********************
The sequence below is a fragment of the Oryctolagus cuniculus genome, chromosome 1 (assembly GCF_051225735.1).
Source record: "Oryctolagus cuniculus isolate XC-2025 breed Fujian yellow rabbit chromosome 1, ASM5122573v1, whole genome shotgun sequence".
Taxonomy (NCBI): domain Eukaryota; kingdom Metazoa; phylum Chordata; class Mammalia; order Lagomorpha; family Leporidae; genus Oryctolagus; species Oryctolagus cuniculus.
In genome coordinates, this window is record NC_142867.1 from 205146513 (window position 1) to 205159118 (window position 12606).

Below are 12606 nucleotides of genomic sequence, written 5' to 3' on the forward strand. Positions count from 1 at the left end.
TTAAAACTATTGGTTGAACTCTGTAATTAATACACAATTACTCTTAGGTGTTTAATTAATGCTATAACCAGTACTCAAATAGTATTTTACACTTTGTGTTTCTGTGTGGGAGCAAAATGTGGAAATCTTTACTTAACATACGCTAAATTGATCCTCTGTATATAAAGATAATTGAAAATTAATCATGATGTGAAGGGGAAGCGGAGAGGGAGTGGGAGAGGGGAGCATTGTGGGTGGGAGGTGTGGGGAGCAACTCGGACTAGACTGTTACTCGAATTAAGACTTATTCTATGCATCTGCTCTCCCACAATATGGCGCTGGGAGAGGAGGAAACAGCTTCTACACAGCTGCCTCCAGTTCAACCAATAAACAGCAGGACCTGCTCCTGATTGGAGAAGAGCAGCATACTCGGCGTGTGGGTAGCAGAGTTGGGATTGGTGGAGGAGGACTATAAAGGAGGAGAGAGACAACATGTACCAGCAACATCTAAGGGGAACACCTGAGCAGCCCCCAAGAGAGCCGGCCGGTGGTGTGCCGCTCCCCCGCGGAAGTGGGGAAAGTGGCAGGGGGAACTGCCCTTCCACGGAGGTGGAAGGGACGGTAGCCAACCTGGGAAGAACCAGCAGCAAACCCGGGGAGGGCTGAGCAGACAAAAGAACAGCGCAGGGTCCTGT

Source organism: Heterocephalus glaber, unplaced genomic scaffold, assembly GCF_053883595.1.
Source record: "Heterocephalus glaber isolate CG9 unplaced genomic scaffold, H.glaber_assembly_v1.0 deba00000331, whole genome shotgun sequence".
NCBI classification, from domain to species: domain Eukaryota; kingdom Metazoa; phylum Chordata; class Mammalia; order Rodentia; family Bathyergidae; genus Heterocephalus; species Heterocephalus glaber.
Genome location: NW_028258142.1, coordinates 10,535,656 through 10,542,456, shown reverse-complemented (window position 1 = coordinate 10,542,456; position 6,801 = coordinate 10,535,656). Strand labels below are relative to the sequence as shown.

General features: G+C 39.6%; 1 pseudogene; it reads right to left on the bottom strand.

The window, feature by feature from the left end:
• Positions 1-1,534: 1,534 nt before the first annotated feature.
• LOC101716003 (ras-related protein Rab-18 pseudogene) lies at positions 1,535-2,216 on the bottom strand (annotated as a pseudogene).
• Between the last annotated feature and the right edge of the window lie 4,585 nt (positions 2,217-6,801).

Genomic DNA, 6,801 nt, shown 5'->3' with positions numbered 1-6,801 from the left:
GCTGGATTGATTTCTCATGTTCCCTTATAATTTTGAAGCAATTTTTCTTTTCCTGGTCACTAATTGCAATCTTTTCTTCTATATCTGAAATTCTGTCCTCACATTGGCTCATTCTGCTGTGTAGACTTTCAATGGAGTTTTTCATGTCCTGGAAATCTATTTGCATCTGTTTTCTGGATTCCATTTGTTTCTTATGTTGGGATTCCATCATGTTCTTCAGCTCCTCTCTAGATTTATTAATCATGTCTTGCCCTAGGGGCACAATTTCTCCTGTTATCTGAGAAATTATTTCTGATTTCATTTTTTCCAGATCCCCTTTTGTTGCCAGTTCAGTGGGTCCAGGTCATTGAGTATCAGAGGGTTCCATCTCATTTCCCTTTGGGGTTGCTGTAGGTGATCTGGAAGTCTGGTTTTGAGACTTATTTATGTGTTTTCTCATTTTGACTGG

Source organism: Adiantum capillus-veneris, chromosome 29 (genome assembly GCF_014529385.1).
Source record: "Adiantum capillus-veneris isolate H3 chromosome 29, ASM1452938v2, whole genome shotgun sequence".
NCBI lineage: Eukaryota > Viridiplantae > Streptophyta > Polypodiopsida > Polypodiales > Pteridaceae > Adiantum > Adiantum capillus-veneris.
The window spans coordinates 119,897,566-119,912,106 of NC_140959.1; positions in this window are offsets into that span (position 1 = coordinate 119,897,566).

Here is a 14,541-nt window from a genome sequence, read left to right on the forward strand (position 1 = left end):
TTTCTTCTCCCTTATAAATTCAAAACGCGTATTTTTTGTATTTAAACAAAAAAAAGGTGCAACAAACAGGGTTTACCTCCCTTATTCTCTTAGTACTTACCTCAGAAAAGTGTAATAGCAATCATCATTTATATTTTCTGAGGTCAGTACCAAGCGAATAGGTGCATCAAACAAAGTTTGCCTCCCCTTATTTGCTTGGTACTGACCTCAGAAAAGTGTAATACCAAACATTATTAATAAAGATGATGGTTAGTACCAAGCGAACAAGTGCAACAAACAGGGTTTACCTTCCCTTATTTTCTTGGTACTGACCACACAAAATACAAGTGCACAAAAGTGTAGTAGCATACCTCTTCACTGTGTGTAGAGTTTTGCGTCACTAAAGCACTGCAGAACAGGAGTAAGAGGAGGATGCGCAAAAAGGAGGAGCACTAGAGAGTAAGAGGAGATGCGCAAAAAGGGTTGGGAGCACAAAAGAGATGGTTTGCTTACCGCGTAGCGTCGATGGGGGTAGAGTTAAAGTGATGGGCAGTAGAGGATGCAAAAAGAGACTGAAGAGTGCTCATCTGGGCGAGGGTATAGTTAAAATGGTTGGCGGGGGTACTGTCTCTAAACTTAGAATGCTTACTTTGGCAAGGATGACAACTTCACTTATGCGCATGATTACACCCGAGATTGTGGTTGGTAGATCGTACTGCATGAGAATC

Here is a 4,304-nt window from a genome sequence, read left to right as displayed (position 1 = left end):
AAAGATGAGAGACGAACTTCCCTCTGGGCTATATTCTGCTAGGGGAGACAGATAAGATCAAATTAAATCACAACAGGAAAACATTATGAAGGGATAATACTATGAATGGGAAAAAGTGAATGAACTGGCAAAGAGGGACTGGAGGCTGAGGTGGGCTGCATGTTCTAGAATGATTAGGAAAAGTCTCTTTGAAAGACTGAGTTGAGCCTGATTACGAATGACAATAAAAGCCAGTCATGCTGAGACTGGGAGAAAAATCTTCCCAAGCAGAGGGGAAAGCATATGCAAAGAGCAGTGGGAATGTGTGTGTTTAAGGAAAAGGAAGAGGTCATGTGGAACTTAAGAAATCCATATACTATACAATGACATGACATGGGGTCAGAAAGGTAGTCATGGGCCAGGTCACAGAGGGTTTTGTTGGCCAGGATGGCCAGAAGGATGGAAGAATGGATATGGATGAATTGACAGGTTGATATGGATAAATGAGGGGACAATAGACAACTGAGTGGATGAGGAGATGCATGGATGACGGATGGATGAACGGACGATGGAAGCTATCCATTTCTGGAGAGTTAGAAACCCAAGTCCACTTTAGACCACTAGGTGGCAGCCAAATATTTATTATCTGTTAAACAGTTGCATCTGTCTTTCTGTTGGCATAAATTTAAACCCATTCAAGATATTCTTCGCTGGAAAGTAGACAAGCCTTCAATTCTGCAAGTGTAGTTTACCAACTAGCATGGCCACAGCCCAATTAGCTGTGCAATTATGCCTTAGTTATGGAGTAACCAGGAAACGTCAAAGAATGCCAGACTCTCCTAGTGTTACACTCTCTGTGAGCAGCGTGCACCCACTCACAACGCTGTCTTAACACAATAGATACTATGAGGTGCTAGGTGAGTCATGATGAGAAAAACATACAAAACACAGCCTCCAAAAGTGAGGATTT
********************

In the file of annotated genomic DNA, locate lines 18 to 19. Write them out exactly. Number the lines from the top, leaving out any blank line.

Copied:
Source organism: Adiantum capillus-veneris, chromosome 29 (genome assembly GCF_014529385.1).
Source record: "Adiantum capillus-veneris isolate H3 chromosome 29, ASM1452938v2, whole genome shotgun sequence".